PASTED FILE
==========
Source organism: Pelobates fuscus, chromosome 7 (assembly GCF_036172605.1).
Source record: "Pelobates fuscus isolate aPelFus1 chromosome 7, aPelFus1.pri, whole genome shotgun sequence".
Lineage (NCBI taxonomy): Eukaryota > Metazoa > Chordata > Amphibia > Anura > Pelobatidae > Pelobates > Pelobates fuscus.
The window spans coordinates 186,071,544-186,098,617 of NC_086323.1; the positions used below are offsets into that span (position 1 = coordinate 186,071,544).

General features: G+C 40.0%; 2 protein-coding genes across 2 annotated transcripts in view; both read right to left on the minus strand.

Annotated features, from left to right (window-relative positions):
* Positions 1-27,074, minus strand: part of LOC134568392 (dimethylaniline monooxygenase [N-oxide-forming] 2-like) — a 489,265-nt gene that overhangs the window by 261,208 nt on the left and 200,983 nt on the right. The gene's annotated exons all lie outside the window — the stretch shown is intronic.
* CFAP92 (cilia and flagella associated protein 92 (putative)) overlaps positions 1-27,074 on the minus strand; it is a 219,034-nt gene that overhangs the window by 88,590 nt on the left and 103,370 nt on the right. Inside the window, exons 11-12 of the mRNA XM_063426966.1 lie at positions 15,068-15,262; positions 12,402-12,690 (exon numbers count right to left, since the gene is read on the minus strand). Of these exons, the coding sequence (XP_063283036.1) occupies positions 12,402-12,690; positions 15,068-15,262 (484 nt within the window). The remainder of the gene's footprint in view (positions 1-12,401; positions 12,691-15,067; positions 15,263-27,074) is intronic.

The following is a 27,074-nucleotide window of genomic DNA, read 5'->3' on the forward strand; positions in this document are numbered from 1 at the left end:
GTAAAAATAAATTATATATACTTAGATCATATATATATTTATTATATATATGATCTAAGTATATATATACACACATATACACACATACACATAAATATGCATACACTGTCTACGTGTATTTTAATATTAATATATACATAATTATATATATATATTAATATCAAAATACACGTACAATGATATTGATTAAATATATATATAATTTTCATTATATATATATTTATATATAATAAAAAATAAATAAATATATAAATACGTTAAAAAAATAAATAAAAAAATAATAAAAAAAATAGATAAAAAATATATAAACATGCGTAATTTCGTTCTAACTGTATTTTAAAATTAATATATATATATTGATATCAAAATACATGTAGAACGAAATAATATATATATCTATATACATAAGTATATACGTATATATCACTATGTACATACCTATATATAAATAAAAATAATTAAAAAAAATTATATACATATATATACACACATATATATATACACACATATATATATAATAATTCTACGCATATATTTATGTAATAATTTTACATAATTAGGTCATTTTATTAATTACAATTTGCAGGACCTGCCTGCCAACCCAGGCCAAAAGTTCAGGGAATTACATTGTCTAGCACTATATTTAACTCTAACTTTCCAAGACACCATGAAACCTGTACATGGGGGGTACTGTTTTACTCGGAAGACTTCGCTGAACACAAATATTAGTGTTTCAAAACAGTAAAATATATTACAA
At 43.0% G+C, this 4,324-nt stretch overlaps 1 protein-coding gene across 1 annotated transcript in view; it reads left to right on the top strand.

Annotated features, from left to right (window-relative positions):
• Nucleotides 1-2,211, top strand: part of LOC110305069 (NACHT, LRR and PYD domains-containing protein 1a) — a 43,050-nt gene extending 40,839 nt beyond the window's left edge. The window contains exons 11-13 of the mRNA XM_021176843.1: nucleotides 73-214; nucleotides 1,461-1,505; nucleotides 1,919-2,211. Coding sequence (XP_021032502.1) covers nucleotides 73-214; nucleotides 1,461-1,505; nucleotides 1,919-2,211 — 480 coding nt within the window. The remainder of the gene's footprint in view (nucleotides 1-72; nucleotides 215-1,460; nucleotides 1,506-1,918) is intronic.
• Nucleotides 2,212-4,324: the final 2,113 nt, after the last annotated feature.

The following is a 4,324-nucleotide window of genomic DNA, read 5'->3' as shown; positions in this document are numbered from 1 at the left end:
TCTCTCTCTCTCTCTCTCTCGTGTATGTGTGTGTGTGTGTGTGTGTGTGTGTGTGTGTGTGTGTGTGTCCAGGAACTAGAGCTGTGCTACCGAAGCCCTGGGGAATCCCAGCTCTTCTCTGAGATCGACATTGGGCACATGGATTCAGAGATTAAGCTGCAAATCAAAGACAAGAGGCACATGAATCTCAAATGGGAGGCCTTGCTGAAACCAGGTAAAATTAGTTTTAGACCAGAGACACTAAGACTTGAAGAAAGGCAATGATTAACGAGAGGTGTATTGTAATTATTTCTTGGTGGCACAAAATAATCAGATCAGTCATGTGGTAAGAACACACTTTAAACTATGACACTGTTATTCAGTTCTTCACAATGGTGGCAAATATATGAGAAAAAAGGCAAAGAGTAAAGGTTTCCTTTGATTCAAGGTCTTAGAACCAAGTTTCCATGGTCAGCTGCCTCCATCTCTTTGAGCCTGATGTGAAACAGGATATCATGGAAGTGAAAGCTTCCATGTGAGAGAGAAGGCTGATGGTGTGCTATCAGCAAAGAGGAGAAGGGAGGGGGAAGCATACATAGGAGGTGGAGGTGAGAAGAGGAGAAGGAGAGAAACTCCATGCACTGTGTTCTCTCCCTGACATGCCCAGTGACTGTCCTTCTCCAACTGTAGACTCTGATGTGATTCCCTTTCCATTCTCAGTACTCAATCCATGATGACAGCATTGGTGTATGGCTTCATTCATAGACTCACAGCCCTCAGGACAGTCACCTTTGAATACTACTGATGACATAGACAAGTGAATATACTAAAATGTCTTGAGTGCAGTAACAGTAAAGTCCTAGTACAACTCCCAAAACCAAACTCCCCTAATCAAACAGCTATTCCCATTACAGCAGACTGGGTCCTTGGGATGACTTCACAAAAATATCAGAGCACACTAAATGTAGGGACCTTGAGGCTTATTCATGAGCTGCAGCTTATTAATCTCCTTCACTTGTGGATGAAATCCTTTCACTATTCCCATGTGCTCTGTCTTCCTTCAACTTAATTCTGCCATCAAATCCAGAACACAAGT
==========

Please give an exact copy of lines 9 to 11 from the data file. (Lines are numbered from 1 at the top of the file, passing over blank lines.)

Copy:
The following is a 27,074-nucleotide window of genomic DNA, read 5'->3' on the forward strand; positions in this document are numbered from 1 at the left end:
GTAAAAATAAATTATATATACTTAGATCATATATATATTTATTATATATATGATCTAAGTATATATATACACACATATACACACATACACATAAATATGCATACACTGTCTACGTGTATTTTAATATTAATATATACATAATTATATATATATATTAATATCAAAATACACGTACAATGATATTGATTAAATATATATATAATTTTCATTATATATATATTTATATATAATAAAAAATAAATAAATATATAAATACGTTAAAAAAATAAATAAAAAAATAATAAAAAAAATAGATAAAAAATATATAAACATGCGTAATTTCGTTCTAACTGTATTTTAAAATTAATATATATATATTGATATCAAAATACATGTAGAACGAAATAATATATATATCTATATACATAAGTATATACGTATATATCACTATGTACATACCTATATATAAATAAAAATAATTAAAAAAAATTATATACATATATATACACACATATATATATACACACATATATATATAATAATTCTACGCATATATTTATGTAATAATTTTACATAATTAGGTCATTTTATTAATTACAATTTGCAGGACCTGCCTGCCAACCCAGGCCAAAAGTTCAGGGAATTACATTGTCTAGCACTATATTTAACTCTAACTTTCCAAGACACCATGAAACCTGTACATGGGGGGTACTGTTTTACTCGGAAGACTTCGCTGAACACAAATATTAGTGTTTCAAAACAGTAAAATATATTACAA
At 43.0% G+C, this 4,324-nt stretch overlaps 1 protein-coding gene across 1 annotated transcript in view; it reads left to right on the top strand.